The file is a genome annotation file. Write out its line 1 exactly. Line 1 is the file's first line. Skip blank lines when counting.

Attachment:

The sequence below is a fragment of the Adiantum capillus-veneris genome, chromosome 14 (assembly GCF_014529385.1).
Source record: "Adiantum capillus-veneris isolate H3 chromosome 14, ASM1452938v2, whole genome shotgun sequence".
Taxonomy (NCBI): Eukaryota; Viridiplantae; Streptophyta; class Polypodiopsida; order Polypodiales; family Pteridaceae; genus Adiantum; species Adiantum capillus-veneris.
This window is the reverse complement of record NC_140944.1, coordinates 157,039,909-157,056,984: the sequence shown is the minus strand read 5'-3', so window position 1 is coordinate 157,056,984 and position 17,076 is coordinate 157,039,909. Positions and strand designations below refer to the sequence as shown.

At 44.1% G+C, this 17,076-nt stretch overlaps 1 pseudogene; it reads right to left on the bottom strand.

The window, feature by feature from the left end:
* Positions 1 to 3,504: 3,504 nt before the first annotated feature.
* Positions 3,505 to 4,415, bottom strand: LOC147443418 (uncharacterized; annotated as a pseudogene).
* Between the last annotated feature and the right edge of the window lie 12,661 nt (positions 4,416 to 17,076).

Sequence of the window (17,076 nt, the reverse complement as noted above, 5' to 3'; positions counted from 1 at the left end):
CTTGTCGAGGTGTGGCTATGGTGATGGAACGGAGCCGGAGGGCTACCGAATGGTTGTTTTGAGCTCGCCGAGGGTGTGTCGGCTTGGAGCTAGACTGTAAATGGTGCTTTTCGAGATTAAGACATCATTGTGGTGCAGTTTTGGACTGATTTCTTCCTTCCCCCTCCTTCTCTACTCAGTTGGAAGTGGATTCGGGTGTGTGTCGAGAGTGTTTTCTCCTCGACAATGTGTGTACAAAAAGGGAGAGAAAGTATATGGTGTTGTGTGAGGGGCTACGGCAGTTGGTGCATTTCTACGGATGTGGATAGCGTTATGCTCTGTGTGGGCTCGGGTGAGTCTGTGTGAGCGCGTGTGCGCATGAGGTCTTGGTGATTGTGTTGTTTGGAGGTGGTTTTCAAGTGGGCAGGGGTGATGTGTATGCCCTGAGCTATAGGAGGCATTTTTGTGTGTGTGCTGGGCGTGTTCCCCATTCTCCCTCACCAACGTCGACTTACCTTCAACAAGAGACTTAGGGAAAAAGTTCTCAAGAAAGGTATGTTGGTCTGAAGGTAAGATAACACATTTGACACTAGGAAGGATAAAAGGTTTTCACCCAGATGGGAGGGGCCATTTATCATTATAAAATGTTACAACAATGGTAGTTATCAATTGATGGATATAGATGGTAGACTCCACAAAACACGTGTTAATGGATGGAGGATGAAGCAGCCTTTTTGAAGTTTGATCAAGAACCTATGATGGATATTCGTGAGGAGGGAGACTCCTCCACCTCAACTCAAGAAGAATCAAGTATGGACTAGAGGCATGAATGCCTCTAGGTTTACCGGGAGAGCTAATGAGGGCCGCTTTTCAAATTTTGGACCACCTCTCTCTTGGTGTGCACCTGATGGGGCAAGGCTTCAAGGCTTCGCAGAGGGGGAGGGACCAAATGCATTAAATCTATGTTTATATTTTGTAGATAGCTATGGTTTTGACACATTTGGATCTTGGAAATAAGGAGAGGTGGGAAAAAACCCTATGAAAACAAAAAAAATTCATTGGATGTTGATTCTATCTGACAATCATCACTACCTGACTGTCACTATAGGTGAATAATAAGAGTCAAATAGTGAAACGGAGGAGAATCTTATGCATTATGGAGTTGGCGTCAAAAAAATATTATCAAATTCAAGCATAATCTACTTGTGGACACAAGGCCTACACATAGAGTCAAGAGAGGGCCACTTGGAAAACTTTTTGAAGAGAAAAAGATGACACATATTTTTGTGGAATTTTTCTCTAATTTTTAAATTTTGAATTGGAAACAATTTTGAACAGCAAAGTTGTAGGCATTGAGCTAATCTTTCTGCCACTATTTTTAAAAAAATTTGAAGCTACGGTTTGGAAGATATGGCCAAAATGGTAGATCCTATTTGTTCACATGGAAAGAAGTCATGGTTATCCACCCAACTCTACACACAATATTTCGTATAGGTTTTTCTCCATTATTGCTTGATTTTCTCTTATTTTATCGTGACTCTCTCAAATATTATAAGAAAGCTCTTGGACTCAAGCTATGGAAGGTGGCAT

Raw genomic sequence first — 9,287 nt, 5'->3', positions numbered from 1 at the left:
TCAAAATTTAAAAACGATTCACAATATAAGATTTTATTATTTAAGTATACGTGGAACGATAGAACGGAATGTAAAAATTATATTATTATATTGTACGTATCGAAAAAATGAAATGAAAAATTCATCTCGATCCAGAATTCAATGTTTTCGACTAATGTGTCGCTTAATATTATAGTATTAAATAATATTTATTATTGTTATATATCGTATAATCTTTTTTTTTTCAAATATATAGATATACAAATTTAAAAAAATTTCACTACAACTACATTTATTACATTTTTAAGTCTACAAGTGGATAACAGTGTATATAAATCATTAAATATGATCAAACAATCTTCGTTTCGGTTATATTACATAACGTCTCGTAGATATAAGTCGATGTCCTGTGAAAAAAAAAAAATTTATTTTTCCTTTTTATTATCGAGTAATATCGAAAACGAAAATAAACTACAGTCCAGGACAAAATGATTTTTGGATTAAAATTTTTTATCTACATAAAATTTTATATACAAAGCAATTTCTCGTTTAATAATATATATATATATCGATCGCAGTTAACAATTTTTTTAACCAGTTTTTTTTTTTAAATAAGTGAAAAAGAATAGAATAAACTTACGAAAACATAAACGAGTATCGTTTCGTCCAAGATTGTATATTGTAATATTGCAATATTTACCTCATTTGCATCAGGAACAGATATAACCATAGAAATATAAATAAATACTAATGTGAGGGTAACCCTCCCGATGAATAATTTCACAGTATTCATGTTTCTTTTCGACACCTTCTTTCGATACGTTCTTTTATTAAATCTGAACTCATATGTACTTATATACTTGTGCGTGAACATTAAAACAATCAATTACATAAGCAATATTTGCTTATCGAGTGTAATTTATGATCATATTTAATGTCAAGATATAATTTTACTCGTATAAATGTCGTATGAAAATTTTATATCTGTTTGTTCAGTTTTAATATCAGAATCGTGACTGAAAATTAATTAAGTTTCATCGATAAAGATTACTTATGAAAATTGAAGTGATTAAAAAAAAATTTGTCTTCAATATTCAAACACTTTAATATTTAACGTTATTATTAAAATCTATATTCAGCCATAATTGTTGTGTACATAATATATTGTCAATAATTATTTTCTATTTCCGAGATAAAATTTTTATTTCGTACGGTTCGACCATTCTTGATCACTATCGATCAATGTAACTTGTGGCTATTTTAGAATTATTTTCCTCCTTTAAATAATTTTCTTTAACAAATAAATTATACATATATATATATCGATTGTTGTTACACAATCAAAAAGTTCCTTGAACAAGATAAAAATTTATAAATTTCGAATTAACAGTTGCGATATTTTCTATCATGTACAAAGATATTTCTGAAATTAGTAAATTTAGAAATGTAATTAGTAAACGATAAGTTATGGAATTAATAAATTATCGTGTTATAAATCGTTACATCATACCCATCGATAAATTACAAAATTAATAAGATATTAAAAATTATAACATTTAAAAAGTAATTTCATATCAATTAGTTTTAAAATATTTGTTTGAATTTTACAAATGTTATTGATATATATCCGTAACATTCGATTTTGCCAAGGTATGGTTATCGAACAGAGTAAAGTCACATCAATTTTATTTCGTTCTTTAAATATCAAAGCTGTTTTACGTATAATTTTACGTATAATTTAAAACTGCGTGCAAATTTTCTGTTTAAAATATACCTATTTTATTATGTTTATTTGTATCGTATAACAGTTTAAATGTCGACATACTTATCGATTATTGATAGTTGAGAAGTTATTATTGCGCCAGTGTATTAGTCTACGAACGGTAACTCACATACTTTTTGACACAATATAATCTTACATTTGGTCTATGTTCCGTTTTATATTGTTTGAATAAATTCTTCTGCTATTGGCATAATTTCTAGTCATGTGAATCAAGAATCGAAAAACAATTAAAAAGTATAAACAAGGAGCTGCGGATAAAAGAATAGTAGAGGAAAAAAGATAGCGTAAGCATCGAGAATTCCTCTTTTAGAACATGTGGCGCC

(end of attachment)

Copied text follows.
The sequence below is a fragment of the Adiantum capillus-veneris genome, chromosome 14 (assembly GCF_014529385.1).